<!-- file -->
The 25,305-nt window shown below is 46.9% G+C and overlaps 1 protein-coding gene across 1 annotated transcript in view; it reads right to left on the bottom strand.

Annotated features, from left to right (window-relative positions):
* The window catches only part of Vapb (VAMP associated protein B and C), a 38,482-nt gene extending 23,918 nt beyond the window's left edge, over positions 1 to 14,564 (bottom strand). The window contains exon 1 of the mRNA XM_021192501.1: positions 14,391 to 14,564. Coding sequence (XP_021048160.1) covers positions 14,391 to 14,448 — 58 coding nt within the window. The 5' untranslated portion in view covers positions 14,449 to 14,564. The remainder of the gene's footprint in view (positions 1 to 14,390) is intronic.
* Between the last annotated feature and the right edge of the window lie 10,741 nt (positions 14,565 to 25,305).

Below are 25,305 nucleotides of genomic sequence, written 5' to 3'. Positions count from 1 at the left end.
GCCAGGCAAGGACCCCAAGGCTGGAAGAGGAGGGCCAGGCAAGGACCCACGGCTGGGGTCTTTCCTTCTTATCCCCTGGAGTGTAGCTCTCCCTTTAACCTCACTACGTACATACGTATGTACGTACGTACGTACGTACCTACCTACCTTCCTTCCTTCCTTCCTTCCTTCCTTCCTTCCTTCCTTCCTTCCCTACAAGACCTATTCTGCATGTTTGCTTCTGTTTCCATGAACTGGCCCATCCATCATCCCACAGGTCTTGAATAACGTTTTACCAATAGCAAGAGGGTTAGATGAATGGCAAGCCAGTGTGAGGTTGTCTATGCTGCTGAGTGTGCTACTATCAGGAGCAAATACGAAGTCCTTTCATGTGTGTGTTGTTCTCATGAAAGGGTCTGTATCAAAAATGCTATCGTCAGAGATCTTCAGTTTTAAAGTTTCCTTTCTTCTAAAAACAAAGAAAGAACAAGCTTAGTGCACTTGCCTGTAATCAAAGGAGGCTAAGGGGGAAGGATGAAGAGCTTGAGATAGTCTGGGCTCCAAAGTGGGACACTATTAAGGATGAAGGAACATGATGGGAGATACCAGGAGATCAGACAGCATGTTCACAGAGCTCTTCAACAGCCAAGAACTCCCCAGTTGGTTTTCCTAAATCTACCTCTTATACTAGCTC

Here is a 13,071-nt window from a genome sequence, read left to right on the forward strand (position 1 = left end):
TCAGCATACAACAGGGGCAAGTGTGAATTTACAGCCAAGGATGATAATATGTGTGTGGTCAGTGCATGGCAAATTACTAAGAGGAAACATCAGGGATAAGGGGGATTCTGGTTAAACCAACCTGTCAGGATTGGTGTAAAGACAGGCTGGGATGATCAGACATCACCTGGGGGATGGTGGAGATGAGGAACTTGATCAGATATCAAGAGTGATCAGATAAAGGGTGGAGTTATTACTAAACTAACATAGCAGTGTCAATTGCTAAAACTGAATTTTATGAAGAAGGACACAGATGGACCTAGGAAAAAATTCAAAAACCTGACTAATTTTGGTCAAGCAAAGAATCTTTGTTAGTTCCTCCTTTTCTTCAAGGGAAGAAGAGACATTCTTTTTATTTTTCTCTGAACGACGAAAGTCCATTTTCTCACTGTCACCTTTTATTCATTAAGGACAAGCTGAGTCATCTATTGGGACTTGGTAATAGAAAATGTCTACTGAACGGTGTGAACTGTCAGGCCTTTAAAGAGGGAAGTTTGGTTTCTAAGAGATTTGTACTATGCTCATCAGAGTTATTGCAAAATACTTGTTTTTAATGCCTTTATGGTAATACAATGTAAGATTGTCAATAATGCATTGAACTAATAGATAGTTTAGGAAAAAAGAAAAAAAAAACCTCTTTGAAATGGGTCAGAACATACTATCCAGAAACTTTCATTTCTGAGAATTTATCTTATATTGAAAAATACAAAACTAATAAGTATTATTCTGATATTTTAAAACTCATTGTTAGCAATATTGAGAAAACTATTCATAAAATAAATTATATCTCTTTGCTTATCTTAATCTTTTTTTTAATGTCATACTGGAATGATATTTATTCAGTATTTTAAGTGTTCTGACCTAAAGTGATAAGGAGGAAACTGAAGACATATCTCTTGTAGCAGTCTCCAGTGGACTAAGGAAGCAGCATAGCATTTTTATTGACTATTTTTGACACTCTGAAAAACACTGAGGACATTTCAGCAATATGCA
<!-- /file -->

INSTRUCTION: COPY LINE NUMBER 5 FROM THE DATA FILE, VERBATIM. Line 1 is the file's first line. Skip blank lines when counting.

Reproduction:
Below are 25,305 nucleotides of genomic sequence, written 5' to 3'. Positions count from 1 at the left end.